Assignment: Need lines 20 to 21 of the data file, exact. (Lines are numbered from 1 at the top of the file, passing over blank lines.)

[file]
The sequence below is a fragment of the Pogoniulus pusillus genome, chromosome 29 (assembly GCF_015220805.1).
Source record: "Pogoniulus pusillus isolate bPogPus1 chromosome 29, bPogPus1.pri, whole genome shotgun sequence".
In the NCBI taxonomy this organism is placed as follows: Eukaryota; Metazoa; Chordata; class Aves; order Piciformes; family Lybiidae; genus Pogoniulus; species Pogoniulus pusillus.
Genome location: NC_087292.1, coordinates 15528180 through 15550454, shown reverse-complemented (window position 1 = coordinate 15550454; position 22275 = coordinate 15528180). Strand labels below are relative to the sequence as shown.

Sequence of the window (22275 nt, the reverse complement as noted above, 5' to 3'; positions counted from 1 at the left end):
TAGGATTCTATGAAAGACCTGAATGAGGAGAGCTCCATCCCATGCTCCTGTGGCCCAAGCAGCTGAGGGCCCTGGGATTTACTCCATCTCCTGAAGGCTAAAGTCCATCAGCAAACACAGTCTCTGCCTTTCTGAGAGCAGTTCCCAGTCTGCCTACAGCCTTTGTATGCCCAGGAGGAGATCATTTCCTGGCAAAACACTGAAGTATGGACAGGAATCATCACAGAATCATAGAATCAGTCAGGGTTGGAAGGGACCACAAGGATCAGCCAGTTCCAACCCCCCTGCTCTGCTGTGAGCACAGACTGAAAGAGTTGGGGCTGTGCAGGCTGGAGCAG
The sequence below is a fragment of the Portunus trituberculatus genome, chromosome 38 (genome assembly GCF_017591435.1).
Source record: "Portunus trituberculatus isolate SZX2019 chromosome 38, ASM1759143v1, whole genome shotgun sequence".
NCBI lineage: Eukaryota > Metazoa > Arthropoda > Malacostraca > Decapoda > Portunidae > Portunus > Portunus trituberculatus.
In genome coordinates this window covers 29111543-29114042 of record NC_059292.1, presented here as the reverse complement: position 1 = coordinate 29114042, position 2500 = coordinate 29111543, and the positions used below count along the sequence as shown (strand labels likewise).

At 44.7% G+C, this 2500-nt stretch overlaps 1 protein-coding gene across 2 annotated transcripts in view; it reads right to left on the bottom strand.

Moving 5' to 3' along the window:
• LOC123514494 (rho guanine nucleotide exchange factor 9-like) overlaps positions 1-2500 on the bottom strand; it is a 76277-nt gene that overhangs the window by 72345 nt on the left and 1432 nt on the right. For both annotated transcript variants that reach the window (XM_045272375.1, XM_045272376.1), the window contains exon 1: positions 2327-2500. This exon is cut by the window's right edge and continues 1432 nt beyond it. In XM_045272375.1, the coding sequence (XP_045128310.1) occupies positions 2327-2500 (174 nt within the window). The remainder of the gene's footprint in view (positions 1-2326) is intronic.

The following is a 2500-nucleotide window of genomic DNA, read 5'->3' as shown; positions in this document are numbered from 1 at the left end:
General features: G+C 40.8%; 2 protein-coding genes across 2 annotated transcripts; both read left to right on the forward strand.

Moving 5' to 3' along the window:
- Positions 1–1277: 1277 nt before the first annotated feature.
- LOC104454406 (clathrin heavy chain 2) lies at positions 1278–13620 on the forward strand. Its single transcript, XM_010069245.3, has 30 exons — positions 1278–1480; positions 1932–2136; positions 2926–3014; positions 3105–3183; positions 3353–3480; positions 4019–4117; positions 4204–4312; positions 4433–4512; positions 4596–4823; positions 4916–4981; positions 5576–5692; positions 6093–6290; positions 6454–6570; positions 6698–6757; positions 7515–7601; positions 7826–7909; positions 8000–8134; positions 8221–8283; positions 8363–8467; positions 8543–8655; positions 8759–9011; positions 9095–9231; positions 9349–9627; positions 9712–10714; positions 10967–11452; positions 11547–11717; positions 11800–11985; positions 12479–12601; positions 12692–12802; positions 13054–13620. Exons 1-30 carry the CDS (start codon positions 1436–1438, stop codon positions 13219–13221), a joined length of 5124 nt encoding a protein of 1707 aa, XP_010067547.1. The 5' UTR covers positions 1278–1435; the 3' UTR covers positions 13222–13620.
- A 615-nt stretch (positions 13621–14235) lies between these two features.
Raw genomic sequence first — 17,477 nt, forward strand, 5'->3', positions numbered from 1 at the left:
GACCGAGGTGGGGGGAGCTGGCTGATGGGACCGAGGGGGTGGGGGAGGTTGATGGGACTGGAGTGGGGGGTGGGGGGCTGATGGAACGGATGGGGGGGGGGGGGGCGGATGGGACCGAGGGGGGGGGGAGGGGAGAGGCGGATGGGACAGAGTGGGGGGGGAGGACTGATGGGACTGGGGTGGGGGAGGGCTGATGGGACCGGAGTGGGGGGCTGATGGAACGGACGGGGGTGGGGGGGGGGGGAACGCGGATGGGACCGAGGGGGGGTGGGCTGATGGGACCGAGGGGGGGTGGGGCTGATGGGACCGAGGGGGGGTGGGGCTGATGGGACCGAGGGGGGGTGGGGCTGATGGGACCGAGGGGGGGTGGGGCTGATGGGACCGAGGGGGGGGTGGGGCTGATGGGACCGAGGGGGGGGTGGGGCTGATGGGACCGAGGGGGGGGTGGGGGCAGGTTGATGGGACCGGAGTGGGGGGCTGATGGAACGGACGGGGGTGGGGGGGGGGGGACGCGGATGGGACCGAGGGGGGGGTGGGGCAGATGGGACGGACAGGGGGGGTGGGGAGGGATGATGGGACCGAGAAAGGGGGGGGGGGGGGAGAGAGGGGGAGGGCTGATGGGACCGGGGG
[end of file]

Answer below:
Raw genomic sequence first — 17,477 nt, forward strand, 5'->3', positions numbered from 1 at the left:
GACCGAGGTGGGGGGAGCTGGCTGATGGGACCGAGGGGGTGGGGGAGGTTGATGGGACTGGAGTGGGGGGTGGGGGGCTGATGGAACGGATGGGGGGGGGGGGGGCGGATGGGACCGAGGGGGGGGGGAGGGGAGAGGCGGATGGGACAGAGTGGGGGGGGAGGACTGATGGGACTGGGGTGGGGGAGGGCTGATGGGACCGGAGTGGGGGGCTGATGGAACGGACGGGGGTGGGGGGGGGGGGAACGCGGATGGGACCGAGGGGGGGTGGGCTGATGGGACCGAGGGGGGGTGGGGCTGATGGGACCGAGGGGGGGTGGGGCTGATGGGACCGAGGGGGGGTGGGGCTGATGGGACCGAGGGGGGGTGGGGCTGATGGGACCGAGGGGGGGGTGGGGCTGATGGGACCGAGGGGGGGGTGGGGCTGATGGGACCGAGGGGGGGGTGGGGGCAGGTTGATGGGACCGGAGTGGGGGGCTGATGGAACGGACGGGGGTGGGGGGGGGGGGACGCGGATGGGACCGAGGGGGGGGTGGGGCAGATGGGACGGACAGGGGGGGTGGGGAGGGATGATGGGACCGAGAAAGGGGGGGGGGGGGGAGAGAGGGGGAGGGCTGATGGGACCGGGGG